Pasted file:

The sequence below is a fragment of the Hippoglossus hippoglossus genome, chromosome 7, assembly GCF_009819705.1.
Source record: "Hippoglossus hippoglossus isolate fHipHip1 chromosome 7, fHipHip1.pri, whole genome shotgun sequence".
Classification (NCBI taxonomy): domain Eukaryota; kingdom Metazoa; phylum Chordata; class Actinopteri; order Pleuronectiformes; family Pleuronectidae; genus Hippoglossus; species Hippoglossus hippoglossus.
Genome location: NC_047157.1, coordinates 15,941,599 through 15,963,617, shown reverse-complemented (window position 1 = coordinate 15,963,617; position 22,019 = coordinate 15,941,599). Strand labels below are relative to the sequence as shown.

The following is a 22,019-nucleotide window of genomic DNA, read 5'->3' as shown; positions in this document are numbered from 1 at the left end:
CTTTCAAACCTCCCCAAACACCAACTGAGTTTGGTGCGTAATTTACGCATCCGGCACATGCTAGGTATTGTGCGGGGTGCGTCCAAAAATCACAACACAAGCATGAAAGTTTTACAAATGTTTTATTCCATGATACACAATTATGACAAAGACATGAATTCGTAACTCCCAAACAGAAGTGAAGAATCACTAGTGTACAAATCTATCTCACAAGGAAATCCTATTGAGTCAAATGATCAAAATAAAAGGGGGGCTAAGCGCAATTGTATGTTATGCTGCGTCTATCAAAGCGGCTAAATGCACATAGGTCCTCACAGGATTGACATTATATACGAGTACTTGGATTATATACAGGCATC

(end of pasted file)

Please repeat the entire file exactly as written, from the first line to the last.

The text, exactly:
The sequence below is a fragment of the Hippoglossus hippoglossus genome, chromosome 7, assembly GCF_009819705.1.
Source record: "Hippoglossus hippoglossus isolate fHipHip1 chromosome 7, fHipHip1.pri, whole genome shotgun sequence".
Classification (NCBI taxonomy): domain Eukaryota; kingdom Metazoa; phylum Chordata; class Actinopteri; order Pleuronectiformes; family Pleuronectidae; genus Hippoglossus; species Hippoglossus hippoglossus.
Genome location: NC_047157.1, coordinates 15,941,599 through 15,963,617, shown reverse-complemented (window position 1 = coordinate 15,963,617; position 22,019 = coordinate 15,941,599). Strand labels below are relative to the sequence as shown.

The following is a 22,019-nucleotide window of genomic DNA, read 5'->3' as shown; positions in this document are numbered from 1 at the left end:
CTTTCAAACCTCCCCAAACACCAACTGAGTTTGGTGCGTAATTTACGCATCCGGCACATGCTAGGTATTGTGCGGGGTGCGTCCAAAAATCACAACACAAGCATGAAAGTTTTACAAATGTTTTATTCCATGATACACAATTATGACAAAGACATGAATTCGTAACTCCCAAACAGAAGTGAAGAATCACTAGTGTACAAATCTATCTCACAAGGAAATCCTATTGAGTCAAATGATCAAAATAAAAGGGGGGCTAAGCGCAATTGTATGTTATGCTGCGTCTATCAAAGCGGCTAAATGCACATAGGTCCTCACAGGATTGACATTATATACGAGTACTTGGATTATATACAGGCATC